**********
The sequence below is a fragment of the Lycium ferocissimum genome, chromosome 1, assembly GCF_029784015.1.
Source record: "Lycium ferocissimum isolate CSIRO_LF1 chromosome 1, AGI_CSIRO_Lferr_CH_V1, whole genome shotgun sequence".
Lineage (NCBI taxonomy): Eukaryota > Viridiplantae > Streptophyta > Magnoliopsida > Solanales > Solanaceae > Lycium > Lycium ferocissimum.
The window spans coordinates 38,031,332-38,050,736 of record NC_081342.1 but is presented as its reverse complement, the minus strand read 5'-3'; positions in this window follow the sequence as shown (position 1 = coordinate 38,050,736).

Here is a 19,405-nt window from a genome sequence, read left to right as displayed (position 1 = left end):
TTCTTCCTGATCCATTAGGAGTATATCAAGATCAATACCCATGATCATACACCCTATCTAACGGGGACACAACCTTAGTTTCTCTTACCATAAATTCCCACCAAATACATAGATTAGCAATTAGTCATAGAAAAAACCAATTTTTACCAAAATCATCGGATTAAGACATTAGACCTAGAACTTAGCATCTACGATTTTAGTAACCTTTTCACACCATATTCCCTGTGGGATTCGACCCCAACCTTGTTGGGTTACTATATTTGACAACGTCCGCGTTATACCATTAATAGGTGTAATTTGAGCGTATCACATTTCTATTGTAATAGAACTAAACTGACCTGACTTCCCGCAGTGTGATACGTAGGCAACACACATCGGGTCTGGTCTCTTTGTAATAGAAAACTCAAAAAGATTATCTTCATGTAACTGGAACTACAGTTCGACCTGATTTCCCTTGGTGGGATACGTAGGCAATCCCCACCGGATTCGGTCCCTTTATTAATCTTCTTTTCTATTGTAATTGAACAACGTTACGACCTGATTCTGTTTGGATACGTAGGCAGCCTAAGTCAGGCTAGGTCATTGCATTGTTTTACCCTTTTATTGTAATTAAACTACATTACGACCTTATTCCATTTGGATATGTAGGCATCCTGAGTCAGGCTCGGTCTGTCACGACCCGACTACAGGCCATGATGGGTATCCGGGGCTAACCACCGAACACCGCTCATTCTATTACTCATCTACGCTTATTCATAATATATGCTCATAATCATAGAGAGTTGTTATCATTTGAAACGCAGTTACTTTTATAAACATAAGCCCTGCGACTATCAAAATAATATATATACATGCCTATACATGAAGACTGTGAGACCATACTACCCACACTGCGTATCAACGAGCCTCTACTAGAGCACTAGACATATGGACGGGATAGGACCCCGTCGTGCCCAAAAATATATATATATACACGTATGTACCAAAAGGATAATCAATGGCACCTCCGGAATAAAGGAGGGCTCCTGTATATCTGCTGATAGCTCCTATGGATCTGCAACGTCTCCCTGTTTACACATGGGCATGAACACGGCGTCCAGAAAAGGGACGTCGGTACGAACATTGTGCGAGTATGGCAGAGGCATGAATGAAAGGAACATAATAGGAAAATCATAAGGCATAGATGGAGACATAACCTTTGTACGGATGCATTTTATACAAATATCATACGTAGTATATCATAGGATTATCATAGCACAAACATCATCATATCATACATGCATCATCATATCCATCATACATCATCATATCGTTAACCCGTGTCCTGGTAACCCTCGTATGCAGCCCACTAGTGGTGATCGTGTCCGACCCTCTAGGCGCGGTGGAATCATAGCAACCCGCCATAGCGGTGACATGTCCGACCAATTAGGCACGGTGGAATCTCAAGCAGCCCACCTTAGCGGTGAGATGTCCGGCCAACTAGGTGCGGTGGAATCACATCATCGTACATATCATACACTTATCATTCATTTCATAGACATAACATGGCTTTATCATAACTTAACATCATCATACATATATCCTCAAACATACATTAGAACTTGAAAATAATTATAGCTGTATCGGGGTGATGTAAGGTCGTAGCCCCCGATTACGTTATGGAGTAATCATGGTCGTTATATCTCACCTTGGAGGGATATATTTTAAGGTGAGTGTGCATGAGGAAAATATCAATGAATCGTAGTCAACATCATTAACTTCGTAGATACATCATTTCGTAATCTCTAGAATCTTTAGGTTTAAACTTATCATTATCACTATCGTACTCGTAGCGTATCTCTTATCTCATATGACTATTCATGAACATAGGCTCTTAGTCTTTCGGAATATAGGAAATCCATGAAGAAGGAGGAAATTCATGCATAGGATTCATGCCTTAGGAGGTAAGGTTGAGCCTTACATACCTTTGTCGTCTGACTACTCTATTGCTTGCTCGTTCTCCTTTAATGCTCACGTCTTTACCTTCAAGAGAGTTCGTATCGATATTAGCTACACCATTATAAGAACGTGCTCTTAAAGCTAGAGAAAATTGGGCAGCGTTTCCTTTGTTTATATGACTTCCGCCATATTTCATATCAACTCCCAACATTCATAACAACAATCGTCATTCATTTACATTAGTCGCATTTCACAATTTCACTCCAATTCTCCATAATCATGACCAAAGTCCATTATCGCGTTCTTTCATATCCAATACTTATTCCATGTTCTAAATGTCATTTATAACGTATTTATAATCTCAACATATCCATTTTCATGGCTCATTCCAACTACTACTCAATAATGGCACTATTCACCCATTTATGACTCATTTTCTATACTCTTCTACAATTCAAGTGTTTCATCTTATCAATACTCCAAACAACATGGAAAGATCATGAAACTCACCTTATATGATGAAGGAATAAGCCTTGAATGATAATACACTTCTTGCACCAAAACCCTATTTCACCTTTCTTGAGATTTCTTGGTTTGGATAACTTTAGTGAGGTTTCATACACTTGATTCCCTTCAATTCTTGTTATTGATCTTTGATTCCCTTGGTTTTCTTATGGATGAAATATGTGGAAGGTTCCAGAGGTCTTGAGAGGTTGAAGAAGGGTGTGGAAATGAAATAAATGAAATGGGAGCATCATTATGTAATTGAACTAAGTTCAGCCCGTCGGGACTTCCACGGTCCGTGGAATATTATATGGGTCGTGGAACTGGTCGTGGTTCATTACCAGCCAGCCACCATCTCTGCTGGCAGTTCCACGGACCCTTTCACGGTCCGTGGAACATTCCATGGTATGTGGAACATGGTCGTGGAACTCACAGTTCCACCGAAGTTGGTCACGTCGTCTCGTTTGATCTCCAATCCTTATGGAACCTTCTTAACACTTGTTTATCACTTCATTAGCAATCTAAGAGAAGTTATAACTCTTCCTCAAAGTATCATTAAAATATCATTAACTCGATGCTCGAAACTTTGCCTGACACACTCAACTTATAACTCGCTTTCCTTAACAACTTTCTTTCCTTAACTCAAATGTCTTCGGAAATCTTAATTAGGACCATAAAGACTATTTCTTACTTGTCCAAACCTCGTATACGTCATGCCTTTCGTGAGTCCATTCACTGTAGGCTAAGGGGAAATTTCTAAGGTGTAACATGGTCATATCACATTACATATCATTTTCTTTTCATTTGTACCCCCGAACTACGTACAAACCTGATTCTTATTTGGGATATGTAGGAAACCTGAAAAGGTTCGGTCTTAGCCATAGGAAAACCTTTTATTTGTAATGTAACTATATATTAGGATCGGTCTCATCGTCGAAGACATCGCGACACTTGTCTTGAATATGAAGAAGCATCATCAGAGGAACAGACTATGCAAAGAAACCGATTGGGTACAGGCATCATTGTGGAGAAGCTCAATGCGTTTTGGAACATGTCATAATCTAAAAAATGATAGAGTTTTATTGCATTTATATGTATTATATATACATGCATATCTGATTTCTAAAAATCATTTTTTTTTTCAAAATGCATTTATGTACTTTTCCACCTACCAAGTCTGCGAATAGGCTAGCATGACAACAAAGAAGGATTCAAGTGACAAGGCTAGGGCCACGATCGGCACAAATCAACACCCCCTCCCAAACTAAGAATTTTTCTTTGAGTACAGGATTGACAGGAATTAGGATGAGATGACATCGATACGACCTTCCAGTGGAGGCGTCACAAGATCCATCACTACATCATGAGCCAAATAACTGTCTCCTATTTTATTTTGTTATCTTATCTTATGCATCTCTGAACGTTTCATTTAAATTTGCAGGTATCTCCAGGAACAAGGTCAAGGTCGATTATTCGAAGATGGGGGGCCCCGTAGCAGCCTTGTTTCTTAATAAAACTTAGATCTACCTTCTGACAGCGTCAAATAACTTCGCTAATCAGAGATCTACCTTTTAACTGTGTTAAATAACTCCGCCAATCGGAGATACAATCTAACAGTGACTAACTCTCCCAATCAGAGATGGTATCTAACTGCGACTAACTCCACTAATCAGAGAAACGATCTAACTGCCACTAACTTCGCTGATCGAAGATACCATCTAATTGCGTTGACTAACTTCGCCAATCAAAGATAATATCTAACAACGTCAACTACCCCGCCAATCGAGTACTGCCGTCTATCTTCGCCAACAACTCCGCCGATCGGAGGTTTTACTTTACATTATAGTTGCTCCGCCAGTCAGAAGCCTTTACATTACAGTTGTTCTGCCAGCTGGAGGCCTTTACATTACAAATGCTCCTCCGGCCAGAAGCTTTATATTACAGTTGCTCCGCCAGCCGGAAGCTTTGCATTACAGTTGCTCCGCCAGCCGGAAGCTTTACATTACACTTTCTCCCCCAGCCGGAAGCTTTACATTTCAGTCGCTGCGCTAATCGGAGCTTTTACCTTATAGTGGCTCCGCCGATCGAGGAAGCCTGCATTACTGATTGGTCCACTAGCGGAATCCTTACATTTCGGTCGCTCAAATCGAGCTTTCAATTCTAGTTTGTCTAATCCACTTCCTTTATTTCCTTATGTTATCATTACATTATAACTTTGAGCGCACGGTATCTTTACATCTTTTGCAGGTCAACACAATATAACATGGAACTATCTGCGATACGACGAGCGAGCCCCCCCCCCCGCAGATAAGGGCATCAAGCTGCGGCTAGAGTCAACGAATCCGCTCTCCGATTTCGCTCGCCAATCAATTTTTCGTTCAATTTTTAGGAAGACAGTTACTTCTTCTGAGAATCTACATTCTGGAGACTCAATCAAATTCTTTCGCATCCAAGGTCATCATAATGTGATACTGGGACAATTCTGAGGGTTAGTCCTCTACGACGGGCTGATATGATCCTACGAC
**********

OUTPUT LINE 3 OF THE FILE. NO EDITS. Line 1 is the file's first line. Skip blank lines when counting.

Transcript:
Lineage (NCBI taxonomy): Eukaryota > Viridiplantae > Streptophyta > Magnoliopsida > Solanales > Solanaceae > Lycium > Lycium ferocissimum.